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turnaround

[turn-uh-round] /ˈtɜrn əˌraʊnd/
noun
1.
the total time consumed in the round trip of a ship, aircraft, vehicle, etc.
2.
3.
change of allegiance, opinion, mood, policy, etc.
4.
a place or area having sufficient room for a vehicle to turn around.
5.
the time required between receiving and finishing or processing work or materials.
6.
Commerce.
  1. a reversal, as in business sales, especially from loss to profit.
  2. the time between the making of an investment and receiving a return.
7.
Aviation. the elapsed time between an aircraft's arrival at an airfield terminal and its departure.
Origin
1925-1930
1925-30; noun use of verb phrase turn around
Dictionary.com Unabridged
Based on the Random House Dictionary, © Random House, Inc. 2014.
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Examples from the web for turnaround
  • The steps already taken amount to a stunning political turnaround.
  • The survey results showed that students wanted more lenient attendance polices and a faster turnaround on graded papers.
  • In the age-old cultural ebb and flow between city and country, the city has made a remarkable turnaround.
  • If so, that will be quite a turnaround for a promising but beleaguered technology.
  • As for the turnaround in oil revenues, sure they have shopping malls and air conditioning.
  • Ever since using the software, we've had faster turnaround of reports without sacrificing the consistency and quality of reports.
  • They were not impressed when the government completed the economic turnaround begun by its predecessor.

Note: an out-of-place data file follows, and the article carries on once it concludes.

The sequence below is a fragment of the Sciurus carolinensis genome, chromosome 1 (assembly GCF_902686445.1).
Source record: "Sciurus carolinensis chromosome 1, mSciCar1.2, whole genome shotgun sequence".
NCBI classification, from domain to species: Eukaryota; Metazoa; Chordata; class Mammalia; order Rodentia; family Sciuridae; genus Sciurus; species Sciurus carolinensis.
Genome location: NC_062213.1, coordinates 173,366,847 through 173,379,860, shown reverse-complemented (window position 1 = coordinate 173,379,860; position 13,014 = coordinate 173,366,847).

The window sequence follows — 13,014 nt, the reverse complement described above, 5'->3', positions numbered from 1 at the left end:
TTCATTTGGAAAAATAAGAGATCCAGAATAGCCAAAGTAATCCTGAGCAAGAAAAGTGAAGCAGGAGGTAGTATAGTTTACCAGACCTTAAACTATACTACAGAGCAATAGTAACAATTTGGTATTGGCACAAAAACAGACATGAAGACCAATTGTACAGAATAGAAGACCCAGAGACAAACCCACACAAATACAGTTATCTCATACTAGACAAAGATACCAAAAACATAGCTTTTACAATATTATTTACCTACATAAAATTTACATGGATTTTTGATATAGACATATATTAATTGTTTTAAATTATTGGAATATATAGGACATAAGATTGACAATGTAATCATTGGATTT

• If they do, increased financing costs may threaten the country's remarkable turnaround.
  • If they can keep to it, it would be a remarkable turnaround.
  • First, the turnaround in central city population dynamics over the past decade is quite dramatic.
British Dictionary definitions for turnaround

turnaround

/ˈtɜːnəˌraʊnd/
noun
1.
  1. the act or process in which a ship, aircraft, etc, unloads passengers and freight at the end of a trip and reloads for the next trip
  2. the time taken for this
2.
the total time taken by a ship, aircraft, or other vehicle in a round trip
3.
a complete reversal of a situation or set of circumstances
Also called turnround
Collins English Dictionary - Complete & Unabridged 2012 Digital Edition
© William Collins Sons & Co. Ltd. 1979, 1986 © HarperCollins
Publishers 1998, 2000, 2003, 2005, 2006, 2007, 2009, 2012
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Word Origin and History for turnaround
n.

1936, from verbal phrase turn around "reverse," 1880, American English.

Online Etymology Dictionary, © 2010 Douglas Harper
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Word Value for turnaround

11
15
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